Molecular Ecology 06/2015; 24(16). DOI:10.1111/mec.13298 · 6.49 Impact Factor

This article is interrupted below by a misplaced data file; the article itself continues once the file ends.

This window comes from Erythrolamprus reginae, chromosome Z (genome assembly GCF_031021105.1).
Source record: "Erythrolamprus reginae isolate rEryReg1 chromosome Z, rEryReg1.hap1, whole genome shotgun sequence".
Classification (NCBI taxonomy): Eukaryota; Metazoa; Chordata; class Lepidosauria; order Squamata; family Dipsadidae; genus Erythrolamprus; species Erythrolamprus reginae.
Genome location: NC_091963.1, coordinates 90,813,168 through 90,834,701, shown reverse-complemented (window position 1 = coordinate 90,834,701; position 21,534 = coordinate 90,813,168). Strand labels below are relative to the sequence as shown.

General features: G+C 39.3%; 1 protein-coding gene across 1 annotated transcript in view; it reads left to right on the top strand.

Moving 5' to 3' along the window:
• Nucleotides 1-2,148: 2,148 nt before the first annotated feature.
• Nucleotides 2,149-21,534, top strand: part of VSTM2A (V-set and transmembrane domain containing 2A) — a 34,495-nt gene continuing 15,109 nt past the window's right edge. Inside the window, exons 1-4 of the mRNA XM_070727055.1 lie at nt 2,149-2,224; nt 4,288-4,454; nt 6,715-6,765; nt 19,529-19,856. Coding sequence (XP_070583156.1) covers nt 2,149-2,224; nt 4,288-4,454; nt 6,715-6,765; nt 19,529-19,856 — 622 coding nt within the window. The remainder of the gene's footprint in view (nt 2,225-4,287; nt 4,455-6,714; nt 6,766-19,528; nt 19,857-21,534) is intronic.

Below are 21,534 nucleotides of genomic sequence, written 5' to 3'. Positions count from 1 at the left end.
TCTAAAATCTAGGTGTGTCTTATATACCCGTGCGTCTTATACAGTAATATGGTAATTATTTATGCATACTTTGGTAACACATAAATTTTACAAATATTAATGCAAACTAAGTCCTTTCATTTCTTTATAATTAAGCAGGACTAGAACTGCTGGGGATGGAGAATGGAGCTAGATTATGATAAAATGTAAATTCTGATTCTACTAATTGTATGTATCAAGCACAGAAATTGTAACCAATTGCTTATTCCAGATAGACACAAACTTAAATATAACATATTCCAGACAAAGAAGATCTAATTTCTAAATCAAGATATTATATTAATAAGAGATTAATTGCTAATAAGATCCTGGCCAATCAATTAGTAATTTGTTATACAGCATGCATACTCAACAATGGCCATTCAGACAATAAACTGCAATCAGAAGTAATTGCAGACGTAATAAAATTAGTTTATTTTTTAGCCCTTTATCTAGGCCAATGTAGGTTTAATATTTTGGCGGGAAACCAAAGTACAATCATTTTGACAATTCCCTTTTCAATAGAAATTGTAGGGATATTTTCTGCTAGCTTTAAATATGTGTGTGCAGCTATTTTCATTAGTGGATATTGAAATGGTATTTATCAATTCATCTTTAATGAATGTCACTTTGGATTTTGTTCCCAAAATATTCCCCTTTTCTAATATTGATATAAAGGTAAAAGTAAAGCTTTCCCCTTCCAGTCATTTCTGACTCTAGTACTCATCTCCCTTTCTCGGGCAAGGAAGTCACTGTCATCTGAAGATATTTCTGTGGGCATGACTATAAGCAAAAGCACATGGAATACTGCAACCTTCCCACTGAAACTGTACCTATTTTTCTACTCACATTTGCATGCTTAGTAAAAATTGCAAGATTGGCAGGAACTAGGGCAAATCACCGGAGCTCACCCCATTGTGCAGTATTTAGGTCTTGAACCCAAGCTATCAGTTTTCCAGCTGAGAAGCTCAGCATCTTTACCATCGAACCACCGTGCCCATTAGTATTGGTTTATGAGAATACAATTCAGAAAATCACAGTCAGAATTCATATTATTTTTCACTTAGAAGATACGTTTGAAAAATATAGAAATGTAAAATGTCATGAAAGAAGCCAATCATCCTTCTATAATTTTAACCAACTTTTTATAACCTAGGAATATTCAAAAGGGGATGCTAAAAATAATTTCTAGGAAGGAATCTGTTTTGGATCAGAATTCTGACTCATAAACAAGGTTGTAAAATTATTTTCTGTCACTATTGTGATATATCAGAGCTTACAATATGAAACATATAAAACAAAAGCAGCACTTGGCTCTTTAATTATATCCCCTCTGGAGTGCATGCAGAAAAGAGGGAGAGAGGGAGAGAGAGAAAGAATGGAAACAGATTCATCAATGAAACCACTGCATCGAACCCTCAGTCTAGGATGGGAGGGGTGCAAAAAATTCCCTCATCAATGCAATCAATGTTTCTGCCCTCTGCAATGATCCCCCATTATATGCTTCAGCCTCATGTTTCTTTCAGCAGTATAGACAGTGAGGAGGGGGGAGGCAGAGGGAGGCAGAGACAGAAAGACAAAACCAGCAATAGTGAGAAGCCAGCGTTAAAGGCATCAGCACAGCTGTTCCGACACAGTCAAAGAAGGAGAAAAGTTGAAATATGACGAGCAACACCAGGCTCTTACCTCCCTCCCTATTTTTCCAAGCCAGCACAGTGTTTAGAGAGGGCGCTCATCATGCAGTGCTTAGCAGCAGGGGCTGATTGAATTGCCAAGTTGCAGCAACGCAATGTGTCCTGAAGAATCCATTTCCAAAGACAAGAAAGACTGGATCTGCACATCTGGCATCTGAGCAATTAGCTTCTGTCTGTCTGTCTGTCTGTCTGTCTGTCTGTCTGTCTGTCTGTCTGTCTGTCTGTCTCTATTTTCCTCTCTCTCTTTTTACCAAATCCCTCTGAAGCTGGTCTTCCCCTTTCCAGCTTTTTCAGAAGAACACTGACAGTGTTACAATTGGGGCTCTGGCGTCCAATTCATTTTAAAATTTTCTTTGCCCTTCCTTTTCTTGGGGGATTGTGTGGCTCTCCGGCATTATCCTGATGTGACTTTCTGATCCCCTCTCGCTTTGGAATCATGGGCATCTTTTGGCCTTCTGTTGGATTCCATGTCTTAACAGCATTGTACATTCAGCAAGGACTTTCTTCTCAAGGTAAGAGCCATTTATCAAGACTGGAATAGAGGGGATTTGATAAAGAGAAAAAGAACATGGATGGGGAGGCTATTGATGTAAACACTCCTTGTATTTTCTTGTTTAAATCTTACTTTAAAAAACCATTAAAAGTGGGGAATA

• "Multiple introductions involving different genetic lineages can play a significant role in counter-balancing the important loss of allelic richness and heterozygosity following introduction bottlenecks (Kolbe et al. 2004; Roman and Darling 2007; Dlugosch and Parker 2008). Secondary contact and gene flow ( " admixture " ) within the invaded range may occur through the release of selection against admixture in introduced populations (Verhoeven et al. 2011), with the potential consequence of promoting range expansion (Forsman et al. 2008). "